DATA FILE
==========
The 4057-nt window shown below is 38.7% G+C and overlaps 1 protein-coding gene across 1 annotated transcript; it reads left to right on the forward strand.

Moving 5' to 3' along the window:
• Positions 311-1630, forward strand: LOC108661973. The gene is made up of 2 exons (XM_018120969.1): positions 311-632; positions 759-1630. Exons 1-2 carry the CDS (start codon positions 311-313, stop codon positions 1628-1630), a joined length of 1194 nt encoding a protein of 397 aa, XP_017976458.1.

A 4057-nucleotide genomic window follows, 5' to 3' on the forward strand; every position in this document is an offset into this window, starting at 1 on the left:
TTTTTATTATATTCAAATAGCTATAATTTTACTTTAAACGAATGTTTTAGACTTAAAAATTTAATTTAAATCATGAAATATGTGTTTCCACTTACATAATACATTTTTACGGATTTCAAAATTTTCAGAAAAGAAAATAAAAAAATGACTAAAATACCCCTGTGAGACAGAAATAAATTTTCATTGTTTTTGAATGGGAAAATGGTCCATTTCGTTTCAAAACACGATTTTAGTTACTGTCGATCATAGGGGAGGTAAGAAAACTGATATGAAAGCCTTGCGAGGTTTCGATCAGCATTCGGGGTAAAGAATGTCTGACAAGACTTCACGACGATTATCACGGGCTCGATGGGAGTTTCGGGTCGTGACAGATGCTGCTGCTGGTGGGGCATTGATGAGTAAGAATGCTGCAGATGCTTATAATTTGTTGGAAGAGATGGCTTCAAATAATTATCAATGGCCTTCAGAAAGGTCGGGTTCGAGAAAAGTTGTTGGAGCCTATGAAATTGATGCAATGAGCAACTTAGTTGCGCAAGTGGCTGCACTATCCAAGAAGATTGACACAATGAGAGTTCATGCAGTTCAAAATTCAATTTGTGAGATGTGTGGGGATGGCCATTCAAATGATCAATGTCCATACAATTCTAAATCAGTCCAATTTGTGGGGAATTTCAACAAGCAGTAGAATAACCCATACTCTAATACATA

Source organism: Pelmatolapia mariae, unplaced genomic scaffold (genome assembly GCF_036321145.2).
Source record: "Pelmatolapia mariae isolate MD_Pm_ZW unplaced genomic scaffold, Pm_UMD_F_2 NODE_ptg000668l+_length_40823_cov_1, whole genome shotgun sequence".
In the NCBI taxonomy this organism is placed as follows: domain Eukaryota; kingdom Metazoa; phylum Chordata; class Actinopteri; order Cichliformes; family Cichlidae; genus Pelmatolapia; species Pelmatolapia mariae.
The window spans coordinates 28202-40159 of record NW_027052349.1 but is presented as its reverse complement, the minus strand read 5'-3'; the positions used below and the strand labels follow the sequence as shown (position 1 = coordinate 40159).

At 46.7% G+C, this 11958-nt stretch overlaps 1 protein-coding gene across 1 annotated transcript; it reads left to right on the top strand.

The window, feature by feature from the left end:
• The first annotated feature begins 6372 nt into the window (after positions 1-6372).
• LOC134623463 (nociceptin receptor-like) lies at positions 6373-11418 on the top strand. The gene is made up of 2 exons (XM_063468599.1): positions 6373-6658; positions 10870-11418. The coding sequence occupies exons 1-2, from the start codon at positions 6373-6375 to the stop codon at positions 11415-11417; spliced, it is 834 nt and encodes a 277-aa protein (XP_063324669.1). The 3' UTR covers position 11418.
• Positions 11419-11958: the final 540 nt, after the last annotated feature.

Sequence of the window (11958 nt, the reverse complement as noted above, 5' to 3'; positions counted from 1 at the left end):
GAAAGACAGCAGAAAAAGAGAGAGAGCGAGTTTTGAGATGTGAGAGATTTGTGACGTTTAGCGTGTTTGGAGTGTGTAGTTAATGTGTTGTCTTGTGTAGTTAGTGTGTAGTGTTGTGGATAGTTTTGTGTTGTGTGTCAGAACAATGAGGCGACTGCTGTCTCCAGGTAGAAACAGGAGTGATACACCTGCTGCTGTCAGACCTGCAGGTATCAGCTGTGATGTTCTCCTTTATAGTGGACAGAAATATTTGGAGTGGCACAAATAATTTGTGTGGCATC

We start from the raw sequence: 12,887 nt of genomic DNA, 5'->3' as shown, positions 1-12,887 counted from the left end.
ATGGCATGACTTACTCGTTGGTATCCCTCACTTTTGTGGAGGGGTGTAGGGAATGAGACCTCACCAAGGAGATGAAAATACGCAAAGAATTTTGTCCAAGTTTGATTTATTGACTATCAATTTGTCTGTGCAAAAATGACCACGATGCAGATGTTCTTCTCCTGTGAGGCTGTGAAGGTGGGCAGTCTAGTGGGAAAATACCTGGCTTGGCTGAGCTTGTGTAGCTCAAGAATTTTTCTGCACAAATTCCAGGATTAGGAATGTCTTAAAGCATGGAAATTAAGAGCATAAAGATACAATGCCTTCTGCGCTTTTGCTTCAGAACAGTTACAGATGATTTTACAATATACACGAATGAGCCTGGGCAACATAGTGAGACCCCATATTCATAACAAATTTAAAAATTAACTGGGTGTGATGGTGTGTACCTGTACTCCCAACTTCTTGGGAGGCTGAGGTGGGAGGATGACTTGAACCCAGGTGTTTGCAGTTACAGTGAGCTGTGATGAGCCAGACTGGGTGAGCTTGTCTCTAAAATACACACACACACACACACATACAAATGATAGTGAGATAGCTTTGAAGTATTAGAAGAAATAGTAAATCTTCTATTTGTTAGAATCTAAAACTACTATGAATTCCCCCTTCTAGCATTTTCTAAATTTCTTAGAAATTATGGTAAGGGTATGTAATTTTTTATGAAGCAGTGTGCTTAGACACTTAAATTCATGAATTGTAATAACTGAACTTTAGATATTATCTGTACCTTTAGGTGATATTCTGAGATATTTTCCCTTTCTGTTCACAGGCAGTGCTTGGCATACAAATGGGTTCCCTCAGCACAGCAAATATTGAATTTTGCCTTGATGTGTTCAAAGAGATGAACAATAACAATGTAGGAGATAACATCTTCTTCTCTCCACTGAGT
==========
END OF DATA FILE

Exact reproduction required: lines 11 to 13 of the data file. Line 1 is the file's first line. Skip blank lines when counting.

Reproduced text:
The window, feature by feature from the left end:
• The first annotated feature begins 6372 nt into the window (after positions 1-6372).
• LOC134623463 (nociceptin receptor-like) lies at positions 6373-11418 on the top strand. The gene is made up of 2 exons (XM_063468599.1): positions 6373-6658; positions 10870-11418. The coding sequence occupies exons 1-2, from the start codon at positions 6373-6375 to the stop codon at positions 11415-11417; spliced, it is 834 nt and encodes a 277-aa protein (XP_063324669.1). The 3' UTR covers position 11418.